Understanding the ScriptHelper API in Kentico


Unless you’re sticking to your web design skills from 1998, you mostly are incorporating some sort of front-end framework into your applications. Whether it’s JavaScript libraries, templating engines, or just some sweet code to add trails to your mouse movements, external scripts often power the captivating experience users have come to expect. In this article, I’ll give you some important information on the ScriptHelper class in Kentico to help build out your controls. 

Because Kentico is a .NET application, it leverages a lot of the framework for functionality. From UI Pages to user controls, nearly every class within the platform is derived from a .NET component. In addition to objects, many of the helper classes in Kentico also extend these standard APIs to provide a more dynamic and integrated experience.

Because so many applications require a plethora of scripts to function, registering JavaScript frameworks and other components properly is a critical step in the development process. To help you with this task, Kentico has the ScriptHelper API which simplifies your code and lets you leverage a common interface for loading your external libraries. This API provides you with several functions to help you bring in core Kentico scripts, as well as register your own files.

A few important notes

Before you go using the ScriptHelper throughout out your project, you need to understand a few important aspects of the API. Knowing these tips will save you a lot of time in the future, and help you write better Kentico code.

1.       The ScriptHelper API will include scripts either in the form or in the head tag. It’s best practice to load all scripts at the closing body tag, so be aware of how/when the API will load your scripts.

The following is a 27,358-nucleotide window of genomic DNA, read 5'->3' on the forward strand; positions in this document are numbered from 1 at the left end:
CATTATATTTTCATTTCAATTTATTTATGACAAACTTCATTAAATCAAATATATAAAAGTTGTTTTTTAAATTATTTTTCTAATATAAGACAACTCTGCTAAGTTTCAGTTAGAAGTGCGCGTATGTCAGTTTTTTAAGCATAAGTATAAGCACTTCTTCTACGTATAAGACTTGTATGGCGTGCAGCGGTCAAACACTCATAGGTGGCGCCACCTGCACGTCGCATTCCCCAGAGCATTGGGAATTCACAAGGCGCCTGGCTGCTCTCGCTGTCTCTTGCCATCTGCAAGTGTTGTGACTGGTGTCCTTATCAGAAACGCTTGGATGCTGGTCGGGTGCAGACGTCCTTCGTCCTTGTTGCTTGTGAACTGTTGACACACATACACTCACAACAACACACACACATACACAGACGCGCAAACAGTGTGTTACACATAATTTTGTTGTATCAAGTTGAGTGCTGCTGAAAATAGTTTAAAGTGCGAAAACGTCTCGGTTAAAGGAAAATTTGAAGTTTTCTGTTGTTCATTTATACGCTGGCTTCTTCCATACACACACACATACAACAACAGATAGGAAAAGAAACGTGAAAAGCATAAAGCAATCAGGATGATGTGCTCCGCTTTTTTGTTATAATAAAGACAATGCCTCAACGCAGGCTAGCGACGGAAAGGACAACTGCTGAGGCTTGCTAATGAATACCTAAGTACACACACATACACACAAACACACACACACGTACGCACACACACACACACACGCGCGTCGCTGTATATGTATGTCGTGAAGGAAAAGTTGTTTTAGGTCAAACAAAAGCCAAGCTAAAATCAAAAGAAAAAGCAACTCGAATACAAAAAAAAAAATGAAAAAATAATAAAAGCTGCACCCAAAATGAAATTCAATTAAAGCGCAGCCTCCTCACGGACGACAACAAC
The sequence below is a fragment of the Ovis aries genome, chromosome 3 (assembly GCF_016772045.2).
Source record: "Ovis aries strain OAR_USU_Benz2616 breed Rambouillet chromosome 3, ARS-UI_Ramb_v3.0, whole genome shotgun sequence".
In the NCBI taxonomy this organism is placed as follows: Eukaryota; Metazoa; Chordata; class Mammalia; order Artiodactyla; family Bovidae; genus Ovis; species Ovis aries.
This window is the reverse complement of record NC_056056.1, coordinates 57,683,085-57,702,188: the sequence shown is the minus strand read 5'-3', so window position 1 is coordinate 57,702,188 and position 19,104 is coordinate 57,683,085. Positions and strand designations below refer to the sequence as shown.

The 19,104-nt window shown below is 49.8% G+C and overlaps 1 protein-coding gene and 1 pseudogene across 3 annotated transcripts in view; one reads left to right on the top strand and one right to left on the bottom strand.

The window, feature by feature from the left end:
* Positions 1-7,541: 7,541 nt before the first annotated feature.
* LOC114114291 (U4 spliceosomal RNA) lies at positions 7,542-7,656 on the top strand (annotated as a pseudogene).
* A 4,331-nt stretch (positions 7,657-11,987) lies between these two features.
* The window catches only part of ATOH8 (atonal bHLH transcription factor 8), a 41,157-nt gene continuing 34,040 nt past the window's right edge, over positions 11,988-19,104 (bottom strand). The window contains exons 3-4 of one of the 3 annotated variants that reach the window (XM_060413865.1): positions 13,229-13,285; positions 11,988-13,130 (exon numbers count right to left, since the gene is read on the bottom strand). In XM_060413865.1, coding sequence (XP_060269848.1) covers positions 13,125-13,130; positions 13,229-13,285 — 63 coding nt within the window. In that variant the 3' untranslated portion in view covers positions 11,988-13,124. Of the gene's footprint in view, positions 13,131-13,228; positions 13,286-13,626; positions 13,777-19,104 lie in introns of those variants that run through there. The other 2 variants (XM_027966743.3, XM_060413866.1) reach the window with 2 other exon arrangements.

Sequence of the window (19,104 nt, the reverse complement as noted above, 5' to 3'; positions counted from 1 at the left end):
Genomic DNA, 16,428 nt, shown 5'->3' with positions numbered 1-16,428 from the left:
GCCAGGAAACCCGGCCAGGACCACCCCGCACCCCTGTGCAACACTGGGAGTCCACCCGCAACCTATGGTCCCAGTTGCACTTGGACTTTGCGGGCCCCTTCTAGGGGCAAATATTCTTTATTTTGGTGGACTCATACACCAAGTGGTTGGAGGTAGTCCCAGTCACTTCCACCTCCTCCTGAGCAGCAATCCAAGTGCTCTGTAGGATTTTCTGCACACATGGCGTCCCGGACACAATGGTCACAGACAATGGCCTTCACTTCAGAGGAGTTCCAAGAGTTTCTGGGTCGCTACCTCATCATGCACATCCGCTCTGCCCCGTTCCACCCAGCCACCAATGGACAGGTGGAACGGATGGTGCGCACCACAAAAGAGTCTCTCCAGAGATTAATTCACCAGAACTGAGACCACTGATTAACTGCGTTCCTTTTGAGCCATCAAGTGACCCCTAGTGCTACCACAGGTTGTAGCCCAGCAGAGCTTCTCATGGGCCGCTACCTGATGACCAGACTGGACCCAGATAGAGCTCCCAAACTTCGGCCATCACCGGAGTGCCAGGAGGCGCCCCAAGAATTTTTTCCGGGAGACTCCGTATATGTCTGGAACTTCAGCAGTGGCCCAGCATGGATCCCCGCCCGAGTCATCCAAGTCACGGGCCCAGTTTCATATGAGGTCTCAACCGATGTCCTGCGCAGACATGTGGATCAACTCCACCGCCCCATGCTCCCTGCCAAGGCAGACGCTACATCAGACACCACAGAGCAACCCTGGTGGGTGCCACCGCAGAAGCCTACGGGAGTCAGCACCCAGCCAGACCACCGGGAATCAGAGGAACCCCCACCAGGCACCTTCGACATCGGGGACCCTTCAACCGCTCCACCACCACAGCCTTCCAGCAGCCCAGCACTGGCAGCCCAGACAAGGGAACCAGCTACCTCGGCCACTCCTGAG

2.       If you use the ScriptHelper to load Kentico’s built-in jQuery, you will need to us the $cmsj alias to access it within in your code. You can found more about this here. (https://docs.kentico.com/k10/custom-development/best-practices-for-customization#Bestpracticesforcustomization-UsingjQuery)

3.       By using the ScriptHelper API to load in the built-in jQuery, Boostrap, or other out-of-the-box libraries, you run the risk of having broken code during upgrades. Because Kentico may change the version of jQuery we use, you will need to thoroughly test your code to make sure it works with the new version. You may need to explicitly load previous versions to keep your code running smoothly.

4.       Loading scripts individually with the ScriptHelper API is considered inefficient because it will load all the files separately. Ideally, you will want to combine your JS loading calls into as few as possible, or leverage Grunt/Gulp to ensure your site performs optimally.

5.       Using the ScriptHelper API isn’t a fit for every scenario. You will usually only want to us it when you won’t have access to the whole HTML document, such as when working with form controls and other backend components.

With those notes out of the way, let’s get to a scenario where you may want to use the API.

Creating a web part

I created a simple web part to show the functionality (and a design of Da Vinci quality!). I placed the web part on a blank page within my site, to remove any existing JS calls that the base master page may load. From there, I added several API calls to show the various functions available.



This call will load the built-in BootStrap scripts to your page. This allows you to leverage the standard BootStrap files as part of your layout to ensure a consistent look and fee.

API Call




This API call will register the built-in jQuery library on your page. This allows you to leverage the jQuery version that ships with Kentico without any additional code.

API Call